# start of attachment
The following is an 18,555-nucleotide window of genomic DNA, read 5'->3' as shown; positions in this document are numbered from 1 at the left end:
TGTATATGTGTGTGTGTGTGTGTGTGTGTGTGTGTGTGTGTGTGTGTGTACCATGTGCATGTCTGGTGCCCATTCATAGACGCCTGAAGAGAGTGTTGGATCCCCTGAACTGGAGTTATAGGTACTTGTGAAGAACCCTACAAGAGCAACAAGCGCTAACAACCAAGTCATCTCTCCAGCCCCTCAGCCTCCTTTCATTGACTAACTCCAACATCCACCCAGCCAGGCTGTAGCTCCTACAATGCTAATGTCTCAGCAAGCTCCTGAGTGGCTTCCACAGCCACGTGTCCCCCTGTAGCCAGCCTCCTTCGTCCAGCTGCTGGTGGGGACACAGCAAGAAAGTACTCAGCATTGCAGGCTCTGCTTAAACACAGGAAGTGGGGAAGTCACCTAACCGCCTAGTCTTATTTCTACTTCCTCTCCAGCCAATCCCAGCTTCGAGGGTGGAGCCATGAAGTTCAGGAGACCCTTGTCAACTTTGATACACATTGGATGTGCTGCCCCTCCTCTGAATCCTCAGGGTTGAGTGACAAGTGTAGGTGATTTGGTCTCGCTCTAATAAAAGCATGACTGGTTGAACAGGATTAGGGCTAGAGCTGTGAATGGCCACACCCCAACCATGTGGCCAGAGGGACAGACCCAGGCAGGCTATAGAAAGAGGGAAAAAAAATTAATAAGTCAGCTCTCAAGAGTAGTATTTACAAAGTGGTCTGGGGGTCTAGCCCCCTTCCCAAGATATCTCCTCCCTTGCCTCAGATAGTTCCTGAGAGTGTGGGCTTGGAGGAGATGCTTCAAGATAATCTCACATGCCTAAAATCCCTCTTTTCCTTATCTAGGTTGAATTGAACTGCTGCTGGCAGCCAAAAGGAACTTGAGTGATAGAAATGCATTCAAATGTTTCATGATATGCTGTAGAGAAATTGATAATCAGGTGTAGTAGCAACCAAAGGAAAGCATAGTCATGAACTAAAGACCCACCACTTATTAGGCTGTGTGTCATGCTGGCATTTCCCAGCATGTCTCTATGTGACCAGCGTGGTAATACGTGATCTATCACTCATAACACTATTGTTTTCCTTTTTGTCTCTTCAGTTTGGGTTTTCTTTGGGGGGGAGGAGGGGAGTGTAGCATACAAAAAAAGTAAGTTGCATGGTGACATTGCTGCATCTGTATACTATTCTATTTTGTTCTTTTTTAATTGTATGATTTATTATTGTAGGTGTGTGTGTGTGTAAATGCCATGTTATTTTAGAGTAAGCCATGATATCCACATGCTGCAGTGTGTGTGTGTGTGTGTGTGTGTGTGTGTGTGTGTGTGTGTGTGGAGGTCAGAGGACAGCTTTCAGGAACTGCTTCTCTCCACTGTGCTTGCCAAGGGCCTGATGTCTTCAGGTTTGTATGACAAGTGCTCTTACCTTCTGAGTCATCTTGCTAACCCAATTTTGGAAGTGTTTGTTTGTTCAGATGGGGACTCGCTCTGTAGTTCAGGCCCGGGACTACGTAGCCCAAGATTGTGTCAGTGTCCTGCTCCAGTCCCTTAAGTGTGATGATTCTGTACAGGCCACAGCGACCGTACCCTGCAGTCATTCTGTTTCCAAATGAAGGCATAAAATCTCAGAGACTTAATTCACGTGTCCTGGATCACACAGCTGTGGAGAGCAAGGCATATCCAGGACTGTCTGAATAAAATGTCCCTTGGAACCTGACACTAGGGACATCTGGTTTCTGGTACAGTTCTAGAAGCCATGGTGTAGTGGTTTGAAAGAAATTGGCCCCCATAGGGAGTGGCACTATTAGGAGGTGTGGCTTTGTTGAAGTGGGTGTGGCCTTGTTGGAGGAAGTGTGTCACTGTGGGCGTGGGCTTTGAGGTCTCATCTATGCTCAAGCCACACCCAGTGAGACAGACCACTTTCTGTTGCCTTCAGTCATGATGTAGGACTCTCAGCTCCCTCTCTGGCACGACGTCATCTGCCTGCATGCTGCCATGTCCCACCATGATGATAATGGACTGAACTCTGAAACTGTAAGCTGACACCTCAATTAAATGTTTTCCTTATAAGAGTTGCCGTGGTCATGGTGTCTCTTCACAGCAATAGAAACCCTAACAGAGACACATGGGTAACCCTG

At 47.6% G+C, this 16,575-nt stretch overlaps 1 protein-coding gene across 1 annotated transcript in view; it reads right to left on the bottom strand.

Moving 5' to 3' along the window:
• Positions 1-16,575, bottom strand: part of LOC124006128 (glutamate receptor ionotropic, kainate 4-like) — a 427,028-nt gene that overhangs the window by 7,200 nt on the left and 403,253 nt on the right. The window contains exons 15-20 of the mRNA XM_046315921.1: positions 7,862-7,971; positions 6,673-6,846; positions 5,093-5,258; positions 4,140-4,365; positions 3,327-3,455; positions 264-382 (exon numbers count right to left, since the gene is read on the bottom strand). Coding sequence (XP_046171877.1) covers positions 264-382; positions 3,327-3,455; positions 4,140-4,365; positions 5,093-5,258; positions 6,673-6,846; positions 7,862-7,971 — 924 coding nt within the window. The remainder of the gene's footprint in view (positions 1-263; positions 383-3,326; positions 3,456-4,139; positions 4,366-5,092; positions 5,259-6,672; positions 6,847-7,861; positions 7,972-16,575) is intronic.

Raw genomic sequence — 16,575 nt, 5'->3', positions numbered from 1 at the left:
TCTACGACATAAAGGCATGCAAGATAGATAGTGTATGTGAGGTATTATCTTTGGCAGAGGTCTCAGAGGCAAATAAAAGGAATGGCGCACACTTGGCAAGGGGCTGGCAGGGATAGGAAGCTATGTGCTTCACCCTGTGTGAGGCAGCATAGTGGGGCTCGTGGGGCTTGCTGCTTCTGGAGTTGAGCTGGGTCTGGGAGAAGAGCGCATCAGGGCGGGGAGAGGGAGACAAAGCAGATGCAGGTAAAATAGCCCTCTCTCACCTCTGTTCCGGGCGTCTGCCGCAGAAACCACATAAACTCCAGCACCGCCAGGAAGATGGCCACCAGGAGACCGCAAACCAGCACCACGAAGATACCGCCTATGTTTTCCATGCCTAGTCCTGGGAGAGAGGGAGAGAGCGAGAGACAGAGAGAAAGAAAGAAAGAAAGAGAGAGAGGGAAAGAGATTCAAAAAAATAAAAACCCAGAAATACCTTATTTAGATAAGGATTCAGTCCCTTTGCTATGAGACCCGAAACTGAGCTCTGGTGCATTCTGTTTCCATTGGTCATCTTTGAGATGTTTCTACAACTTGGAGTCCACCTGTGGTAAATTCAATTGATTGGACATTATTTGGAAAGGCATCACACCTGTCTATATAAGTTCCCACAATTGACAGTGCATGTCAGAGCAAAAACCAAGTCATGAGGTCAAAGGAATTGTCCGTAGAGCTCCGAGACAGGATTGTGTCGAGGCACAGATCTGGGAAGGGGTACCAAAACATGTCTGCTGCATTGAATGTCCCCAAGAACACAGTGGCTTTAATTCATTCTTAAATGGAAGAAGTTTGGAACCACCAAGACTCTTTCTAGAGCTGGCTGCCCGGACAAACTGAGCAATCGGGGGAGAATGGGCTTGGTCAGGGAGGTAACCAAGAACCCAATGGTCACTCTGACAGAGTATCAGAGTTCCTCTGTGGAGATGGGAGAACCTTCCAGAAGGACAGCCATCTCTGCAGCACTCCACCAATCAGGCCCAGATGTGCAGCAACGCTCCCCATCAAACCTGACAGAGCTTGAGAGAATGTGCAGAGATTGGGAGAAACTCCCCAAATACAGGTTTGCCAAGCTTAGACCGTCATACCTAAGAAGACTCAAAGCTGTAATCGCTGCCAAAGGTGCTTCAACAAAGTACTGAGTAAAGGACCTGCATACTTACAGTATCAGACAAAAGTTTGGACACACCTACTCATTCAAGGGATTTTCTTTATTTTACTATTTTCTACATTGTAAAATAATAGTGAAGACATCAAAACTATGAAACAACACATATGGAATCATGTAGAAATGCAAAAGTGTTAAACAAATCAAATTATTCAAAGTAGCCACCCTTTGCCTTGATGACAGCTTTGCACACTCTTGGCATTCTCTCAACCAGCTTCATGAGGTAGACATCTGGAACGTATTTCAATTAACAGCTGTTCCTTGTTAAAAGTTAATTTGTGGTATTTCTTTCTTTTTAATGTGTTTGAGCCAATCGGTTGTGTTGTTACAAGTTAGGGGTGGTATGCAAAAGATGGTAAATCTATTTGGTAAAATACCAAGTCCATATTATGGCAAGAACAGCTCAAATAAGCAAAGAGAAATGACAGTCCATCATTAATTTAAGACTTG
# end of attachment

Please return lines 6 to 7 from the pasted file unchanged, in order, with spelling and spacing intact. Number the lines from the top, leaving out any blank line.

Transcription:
Raw genomic sequence — 16,575 nt, 5'->3', positions numbered from 1 at the left:
TCTACGACATAAAGGCATGCAAGATAGATAGTGTATGTGAGGTATTATCTTTGGCAGAGGTCTCAGAGGCAAATAAAAGGAATGGCGCACACTTGGCAAGGGGCTGGCAGGGATAGGAAGCTATGTGCTTCACCCTGTGTGAGGCAGCATAGTGGGGCTCGTGGGGCTTGCTGCTTCTGGAGTTGAGCTGGGTCTGGGAGAAGAGCGCATCAGGGCGGGGAGAGGGAGACAAAGCAGATGCAGGTAAAATAGCCCTCTCTCACCTCTGTTCCGGGCGTCTGCCGCAGAAACCACATAAACTCCAGCACCGCCAGGAAGATGGCCACCAGGAGACCGCAAACCAGCACCACGAAGATACCGCCTATGTTTTCCATGCCTAGTCCTGGGAGAGAGGGAGAGAGCGAGAGACAGAGAGAAAGAAAGAAAGAAAGAGAGAGAGGGAAAGAGATTCAAAAAAATAAAAACCCAGAAATACCTTATTTAGATAAGGATTCAGTCCCTTTGCTATGAGACCCGAAACTGAGCTCTGGTGCATTCTGTTTCCATTGGTCATCTTTGAGATGTTTCTACAACTTGGAGTCCACCTGTGGTAAATTCAATTGATTGGACATTATTTGGAAAGGCATCACACCTGTCTATATAAGTTCCCACAATTGACAGTGCATGTCAGAGCAAAAACCAAGTCATGAGGTCAAAGGAATTGTCCGTAGAGCTCCGAGACAGGATTGTGTCGAGGCACAGATCTGGGAAGGGGTACCAAAACATGTCTGCTGCATTGAATGTCCCCAAGAACACAGTGGCTTTAATTCATTCTTAAATGGAAGAAGTTTGGAACCACCAAGACTCTTTCTAGAGCTGGCTGCCCGGACAAACTGAGCAATCGGGGGAGAATGGGCTTGGTCAGGGAGGTAACCAAGAACCCAATGGTCACTCTGACAGAGTATCAGAGTTCCTCTGTGGAGATGGGAGAACCTTCCAGAAGGACAGCCATCTCTGCAGCACTCCACCAATCAGGCCCAGATGTGCAGCAACGCTCCCCATCAAACCTGACAGAGCTTGAGAGAATGTGCAGAGATTGGGAGAAACTCCCCAAATACAGGTTTGCCAAGCTTAGACCGTCATACCTAAGAAGACTCAAAGCTGTAATCGCTGCCAAAGGTGCTTCAACAAAGTACTGAGTAAAGGACCTGCATACTTACAGTATCAGACAAAAGTTTGGACACACCTACTCATTCAAGGGATTTTCTTTATTTTACTATTTTCTACATTGTAAAATAATAGTGAAGACATCAAAACTATGAAACAACACATATGGAATCATGTAGAAATGCAAAAGTGTTAAACAAATCAAATTATTCAAAGTAGCCACCCTTTGCCTTGATGACAGCTTTGCACACTCTTGGCATTCTCTCAACCAGCTTCATGAGGTAGACATCTGGAACGTATTTCAATTAACAGCTGTTCCTTGTTAAAAGTTAATTTGTGGTATTTCTTTCTTTTTAATGTGTTTGAGCCAATCGGTTGTGTTGTTACAAGTTAGGGGTGGTATGCAAAAGATGGTAAATCTATTTGGTAAAATACCAAGTCCATATTATGGCAAGAACAGCTCAAATAAGCAAAGAGAAATGACAGTCCATCATTAATTTAAGACTTG